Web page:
“Every day is extremely full, and there is rarely any time just for myself, but I feel best when I believe that I may have made a difference in someone else’s life.”
Burlington County Freeholder Mary Ann O’Brien has deep roots in Burlington County. A Medford resident for 20 years, she was born and raised in Delran. She attended St. Casimir’s Elementary School and Holy Cross High School. She completed her first year of college at Burlington County College.
Today, this prominent attorney and former Medford Councilwoman is serving her third year of a three-year term as Freeholder that began January 1, 2010.
Mary Ann practices law at Crammer, Bishop & O’Brien, P.C. in Medford. She is a member of the Medford Business Association, Friends of the Medford Cultural Arts, and the Medford Historical Society. She lives in Medford with her husband, Tim, and their son, Dan.
Mary Ann is active in her church, and serves as the Director of Music Ministry for Resurrection Parish in Delran. She is also a member of the board of the United Way of Burlington County. Mary Ann O’Brien “The Advocate”
Mary Ann’s responsibilities and initiatives as a Freeholder speak to the needs, and concerns, of women and seniors at every turn. As Freeholder, her main areas of oversight include Health & Human Services, Office on Aging, Public Safety & Emergency Management, and Consumer Affairs/Weights and Measures.
As Director of Health & Human Services she oversees the Burlington County Health Department and that has put her in the position of promoting the County’s flu clinics as well as the Women, Infants and Children (WIC) supplemental food program.
WIC provides nutritious foods, nutrition education (including breastfeeding promotion and support), and referrals to health and other social services for participants at no cost. WIC serves low-income pregnant, postpartum and breastfeeding women, and infants and children up to age 5 who are at nutrition risk.
“What I like best about the Health Department is the dedication of the staff to its preventative health care mission,” said Mary Ann, “and that mission targets the most vulnerable among us.”
The County is able to direct uninsured and underinsured residents to two clinics operated by an independently run non-profit medical organization. One of them is located in Buttonwood Hospital, which the County recently auctioned off to a private operator. The contract with the clinic was renewed, and it will remain in place, at least for the time being.
“It’s important that those who seek medical treatment at the clinic continue to have a ‘home;’ that is, a place where their medical records are kept, and there can be some continuity of care,” she said.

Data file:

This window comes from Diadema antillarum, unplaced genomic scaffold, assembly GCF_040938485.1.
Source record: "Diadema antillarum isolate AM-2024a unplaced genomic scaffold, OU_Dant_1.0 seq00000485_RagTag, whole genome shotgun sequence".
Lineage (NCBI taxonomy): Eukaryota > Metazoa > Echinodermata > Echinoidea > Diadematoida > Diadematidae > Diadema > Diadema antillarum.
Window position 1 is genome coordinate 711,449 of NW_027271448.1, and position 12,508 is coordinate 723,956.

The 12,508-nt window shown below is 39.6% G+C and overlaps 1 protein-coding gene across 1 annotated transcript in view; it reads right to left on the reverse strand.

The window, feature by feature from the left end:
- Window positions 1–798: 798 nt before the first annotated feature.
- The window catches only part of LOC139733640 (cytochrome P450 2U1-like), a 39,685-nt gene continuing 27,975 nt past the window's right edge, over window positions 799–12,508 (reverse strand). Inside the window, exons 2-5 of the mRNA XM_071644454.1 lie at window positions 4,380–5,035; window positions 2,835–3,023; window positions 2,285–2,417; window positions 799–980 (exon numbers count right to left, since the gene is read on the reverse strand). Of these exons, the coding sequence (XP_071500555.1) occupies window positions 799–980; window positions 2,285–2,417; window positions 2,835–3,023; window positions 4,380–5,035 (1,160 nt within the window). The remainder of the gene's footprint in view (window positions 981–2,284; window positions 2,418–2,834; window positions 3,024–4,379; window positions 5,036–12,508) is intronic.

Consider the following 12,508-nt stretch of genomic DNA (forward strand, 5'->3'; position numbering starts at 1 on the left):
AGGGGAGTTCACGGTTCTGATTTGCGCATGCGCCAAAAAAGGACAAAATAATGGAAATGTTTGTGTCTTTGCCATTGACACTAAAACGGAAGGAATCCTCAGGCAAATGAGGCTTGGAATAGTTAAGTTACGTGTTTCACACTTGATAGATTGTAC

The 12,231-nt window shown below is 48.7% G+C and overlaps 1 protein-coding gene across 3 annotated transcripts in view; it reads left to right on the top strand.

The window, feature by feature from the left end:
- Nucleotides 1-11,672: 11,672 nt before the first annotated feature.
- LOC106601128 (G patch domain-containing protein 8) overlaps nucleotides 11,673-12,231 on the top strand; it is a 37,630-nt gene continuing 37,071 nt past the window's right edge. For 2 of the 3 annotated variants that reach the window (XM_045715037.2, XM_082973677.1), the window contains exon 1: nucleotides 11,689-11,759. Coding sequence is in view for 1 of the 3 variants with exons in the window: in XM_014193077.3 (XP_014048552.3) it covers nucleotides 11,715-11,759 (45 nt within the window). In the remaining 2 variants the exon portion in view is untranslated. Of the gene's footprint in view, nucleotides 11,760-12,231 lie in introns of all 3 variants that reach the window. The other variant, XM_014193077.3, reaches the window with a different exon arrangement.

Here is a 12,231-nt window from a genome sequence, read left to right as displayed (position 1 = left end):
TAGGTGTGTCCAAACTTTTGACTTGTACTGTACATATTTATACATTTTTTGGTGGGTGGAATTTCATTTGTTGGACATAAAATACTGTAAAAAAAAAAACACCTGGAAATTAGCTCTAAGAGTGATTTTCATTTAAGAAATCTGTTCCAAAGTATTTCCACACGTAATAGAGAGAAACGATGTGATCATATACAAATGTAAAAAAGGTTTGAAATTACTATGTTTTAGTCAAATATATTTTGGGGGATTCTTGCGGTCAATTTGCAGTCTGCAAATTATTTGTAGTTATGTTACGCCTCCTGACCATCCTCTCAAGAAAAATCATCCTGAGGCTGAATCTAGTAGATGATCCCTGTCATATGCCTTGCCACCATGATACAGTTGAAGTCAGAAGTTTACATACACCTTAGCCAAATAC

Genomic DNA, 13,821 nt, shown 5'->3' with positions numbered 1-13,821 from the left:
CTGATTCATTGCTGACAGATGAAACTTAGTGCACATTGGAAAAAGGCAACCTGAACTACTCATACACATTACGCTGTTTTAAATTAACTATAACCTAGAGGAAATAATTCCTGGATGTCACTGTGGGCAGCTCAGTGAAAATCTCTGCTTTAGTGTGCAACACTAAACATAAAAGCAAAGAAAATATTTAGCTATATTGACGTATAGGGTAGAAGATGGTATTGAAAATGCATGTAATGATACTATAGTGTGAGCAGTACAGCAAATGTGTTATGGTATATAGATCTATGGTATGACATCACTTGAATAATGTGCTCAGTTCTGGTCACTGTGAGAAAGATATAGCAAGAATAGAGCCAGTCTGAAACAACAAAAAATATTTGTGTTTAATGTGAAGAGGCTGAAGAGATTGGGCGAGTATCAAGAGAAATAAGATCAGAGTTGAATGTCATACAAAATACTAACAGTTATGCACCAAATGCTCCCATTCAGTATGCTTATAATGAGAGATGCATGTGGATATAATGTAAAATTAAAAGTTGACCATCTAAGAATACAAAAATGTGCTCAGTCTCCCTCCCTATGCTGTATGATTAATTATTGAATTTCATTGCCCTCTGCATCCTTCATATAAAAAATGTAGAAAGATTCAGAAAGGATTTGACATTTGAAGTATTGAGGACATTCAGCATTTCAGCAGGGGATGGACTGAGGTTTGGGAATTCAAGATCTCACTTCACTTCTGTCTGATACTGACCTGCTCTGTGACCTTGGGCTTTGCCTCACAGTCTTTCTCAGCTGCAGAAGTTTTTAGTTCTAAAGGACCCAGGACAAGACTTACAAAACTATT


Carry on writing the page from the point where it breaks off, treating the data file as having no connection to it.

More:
She also assists the Health Department in its campaign to highlight the importance of vaccinations. Vaccines not only help protect vaccinated individuals, but also help protect entire communities by preventing and reducing the spread of infectious disease. “Immunization is a shared responsibility. Families, healthcare professionals, and public health officials must work together to protect the entire community,” she said.
Targeting health and fitness issues facing families across the County, especially women, children and seniors, Mary Ann, an avid runner, unveiled an idea to launch a Sunday “walk in the park.”
Her idea became a program – Sneaker Sundays – which, she hopes, will motivate residents to join her on a summer long schedule of walks on the trails in the various County parks. In the process, they get a guided tour of each park.
“Every doctor will tell you that walking is the best exercise,” said Mary Ann. “Moms with kids, and perhaps older parents to take care of, can bring everyone on to the trails with them. They get to see some nice scenery while practicing healthy exercise habits. Hopefully, this program encourages them to make walking an everyday habit.”
Mary Ann is also the Freeholder assigned to oversee the Office on Aging, an agency with a broad range of services for seniors. One of the most visible of these is the nutrition program that includes Meals on Wheels, a program that provides more than 600 meals daily to homebound seniors.
“Keep in mind that the person delivering that meal is often the only individual that sees that senior on a regular basis,” she said. “One of our employees is credited with saving the life of a woman that she discovered unconscious.”
The Office on Aging also provides senior citizens with information and counseling on other matters such as transportation, legal assistance, home health services, respite care, and adult day care.